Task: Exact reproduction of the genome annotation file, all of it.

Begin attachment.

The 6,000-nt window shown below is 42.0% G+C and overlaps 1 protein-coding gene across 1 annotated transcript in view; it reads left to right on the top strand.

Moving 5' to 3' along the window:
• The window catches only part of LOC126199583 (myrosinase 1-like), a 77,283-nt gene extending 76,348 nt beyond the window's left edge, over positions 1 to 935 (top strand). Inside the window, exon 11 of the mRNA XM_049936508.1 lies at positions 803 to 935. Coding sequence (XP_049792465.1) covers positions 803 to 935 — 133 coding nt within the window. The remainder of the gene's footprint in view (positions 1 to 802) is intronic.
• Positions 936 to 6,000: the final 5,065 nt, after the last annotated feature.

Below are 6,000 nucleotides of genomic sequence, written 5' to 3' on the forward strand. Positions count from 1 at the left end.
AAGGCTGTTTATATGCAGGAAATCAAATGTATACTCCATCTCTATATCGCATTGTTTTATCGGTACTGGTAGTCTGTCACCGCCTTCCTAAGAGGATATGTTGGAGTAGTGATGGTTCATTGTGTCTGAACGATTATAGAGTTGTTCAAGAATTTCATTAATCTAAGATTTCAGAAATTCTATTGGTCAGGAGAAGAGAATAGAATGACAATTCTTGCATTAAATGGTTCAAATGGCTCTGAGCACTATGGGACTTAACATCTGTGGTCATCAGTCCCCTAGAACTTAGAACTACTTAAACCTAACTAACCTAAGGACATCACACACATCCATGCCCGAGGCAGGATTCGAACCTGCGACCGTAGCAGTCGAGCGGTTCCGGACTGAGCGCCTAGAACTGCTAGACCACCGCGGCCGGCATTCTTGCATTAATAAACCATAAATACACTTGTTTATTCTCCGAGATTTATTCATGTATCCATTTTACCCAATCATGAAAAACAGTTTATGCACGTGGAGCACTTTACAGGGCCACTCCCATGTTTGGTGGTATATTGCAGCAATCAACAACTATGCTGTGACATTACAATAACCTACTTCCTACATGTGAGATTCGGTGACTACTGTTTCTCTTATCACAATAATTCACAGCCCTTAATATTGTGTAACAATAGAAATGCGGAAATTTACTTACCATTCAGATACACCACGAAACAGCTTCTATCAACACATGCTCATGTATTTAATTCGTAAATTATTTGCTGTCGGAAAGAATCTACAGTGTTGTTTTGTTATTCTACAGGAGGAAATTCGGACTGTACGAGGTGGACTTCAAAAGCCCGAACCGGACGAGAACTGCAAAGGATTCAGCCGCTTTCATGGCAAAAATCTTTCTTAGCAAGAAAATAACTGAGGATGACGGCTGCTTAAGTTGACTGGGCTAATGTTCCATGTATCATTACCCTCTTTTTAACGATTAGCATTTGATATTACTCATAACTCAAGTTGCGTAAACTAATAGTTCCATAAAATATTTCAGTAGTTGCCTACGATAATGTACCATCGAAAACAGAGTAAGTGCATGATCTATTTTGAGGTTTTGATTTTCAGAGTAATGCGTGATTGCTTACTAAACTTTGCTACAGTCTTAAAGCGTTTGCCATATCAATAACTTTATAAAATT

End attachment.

The 6,000-nt window shown below is 42.0% G+C and overlaps 1 protein-coding gene across 1 annotated transcript in view; it reads left to right on the top strand.

Moving 5' to 3' along the window:
• The window catches only part of LOC126199583 (myrosinase 1-like), a 77,283-nt gene extending 76,348 nt beyond the window's left edge, over positions 1 to 935 (top strand). Inside the window, exon 11 of the mRNA XM_049936508.1 lies at positions 803 to 935. Coding sequence (XP_049792465.1) covers positions 803 to 935 — 133 coding nt within the window. The remainder of the gene's footprint in view (positions 1 to 802) is intronic.
• Positions 936 to 6,000: the final 5,065 nt, after the last annotated feature.

Below are 6,000 nucleotides of genomic sequence, written 5' to 3' on the forward strand. Positions count from 1 at the left end.
AAGGCTGTTTATATGCAGGAAATCAAATGTATACTCCATCTCTATATCGCATTGTTTTATCGGTACTGGTAGTCTGTCACCGCCTTCCTAAGAGGATATGTTGGAGTAGTGATGGTTCATTGTGTCTGAACGATTATAGAGTTGTTCAAGAATTTCATTAATCTAAGATTTCAGAAATTCTATTGGTCAGGAGAAGAGAATAGAATGACAATTCTTGCATTAAATGGTTCAAATGGCTCTGAGCACTATGGGACTTAACATCTGTGGTCATCAGTCCCCTAGAACTTAGAACTACTTAAACCTAACTAACCTAAGGACATCACACACATCCATGCCCGAGGCAGGATTCGAACCTGCGACCGTAGCAGTCGAGCGGTTCCGGACTGAGCGCCTAGAACTGCTAGACCACCGCGGCCGGCATTCTTGCATTAATAAACCATAAATACACTTGTTTATTCTCCGAGATTTATTCATGTATCCATTTTACCCAATCATGAAAAACAGTTTATGCACGTGGAGCACTTTACAGGGCCACTCCCATGTTTGGTGGTATATTGCAGCAATCAACAACTATGCTGTGACATTACAATAACCTACTTCCTACATGTGAGATTCGGTGACTACTGTTTCTCTTATCACAATAATTCACAGCCCTTAATATTGTGTAACAATAGAAATGCGGAAATTTACTTACCATTCAGATACACCACGAAACAGCTTCTATCAACACATGCTCATGTATTTAATTCGTAAATTATTTGCTGTCGGAAAGAATCTACAGTGTTGTTTTGTTATTCTACAGGAGGAAATTCGGACTGTACGAGGTGGACTTCAAAAGCCCGAACCGGACGAGAACTGCAAAGGATTCAGCCGCTTTCATGGCAAAAATCTTTCTTAGCAAGAAAATAACTGAGGATGACGGCTGCTTAAGTTGACTGGGCTAATGTTCCATGTATCATTACCCTCTTTTTAACGATTAGCATTTGATATTACTCATAACTCAAGTTGCGTAAACTAATAGTTCCATAAAATATTTCAGTAGTTGCCTACGATAATGTACCATCGAAAACAGAGTAAGTGCATGATCTATTTTGAGGTTTTGATTTTCAGAGTAATGCGTGATTGCTTACTAAACTTTGCTACAGTCTTAAAGCGTTTGCCATATCAATAACTTTATAAAATT